It is easy to say we want to change, but real change is only achieved when it is a wholehearted declaration of wanting it. To bring about change, change which we will assume is for the better according to the one with the problem, there has to be an absolute wish for it. Spelling out the steps is a whole different matter to actually doing it. Someone that wants something puts themselves through any reasonable measure to achieve it and will confront each hurdle they face. Failure indicates that they don’t really want to change their ways. Once the serious declaration of wanting to do something about the problem has been made, the battle begins. With the help of people with the relevant expertise, progress is usually quite quick. Even when you seek support from those with experience in your particular problem area, they can’t wave a magic wand and all comes right, for the desire to change has to come from within the person seeking the help.
All of us will experience issues to some degree and it is a mistake to consider any ‘disorder’ to be something you either have or you don’t. There are variations in the presumed severity. Inconsistent decrees are made as to whether it even matters or not. Many will not regard it as a problem, whereas others will see it as the be all and end all. We will each handle it very differently and who decides when the threshold is exceeded to then stick the label on it, provides lots of scope for contention. If you are on the cusp you might never get a diagnosis and could quite easily consider it normal, something that we live with. You may need to talk to a lot of different people to compare your sensations, urges or feelings to see what is common and what is less so. You cannot test and compare it in the same way as your running speed or vision. There are no precise markers. No amount of study can put you in someone else's shoes, inside their mind and body to get a true grasp of the comparison of their perspective and yours.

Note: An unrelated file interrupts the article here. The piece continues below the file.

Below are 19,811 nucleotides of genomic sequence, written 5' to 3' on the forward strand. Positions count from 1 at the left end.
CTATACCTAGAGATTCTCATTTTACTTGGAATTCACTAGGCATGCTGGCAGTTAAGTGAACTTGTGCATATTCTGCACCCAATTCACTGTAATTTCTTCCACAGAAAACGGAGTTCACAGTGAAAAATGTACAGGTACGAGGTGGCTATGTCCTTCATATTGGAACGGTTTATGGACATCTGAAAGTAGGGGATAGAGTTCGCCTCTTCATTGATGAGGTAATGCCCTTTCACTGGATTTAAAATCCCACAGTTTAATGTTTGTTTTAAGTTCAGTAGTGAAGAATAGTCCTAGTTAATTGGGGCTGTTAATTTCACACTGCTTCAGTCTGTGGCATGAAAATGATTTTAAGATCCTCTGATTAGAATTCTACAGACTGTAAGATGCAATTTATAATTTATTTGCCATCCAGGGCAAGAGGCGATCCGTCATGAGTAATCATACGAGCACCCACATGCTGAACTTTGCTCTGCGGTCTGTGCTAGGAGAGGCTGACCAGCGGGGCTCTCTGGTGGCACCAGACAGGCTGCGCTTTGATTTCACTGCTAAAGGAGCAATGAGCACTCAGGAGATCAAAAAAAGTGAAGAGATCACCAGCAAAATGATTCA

Our perception of ourselves is so different to what we imagine it to be. Cultural differences allow us to stand out and some things do not ever sink in. On occasions, years later, you see in hindsight errors in your ways. What we took as normal then, seem bizarre now.
Quite often there is a magical upside to being ‘abnormal’, a special capability not necessarily a prosaic ability to recall a sequence of playing cards or memorise innumerable facts and figures, something else instead. Many people regarded as geniuses have significant character flaws, act oddly with eccentricity running in parallel to their brilliance. Instead of putting hard work in to learn the skills to operate in a demanding, complex world, people that fall behind are a bit reticent to admit to laziness and reach for a label instead. It is much easier to plump for a supposed clinical reason for being behind or being incapable than putting yourself on a level playing field as the rest.
People learn to read at different rates. In a lot of instances, the major lack of reading practice is the main reason the mix up of letters and words takes place. It is seductive claiming that it is a disability instead.
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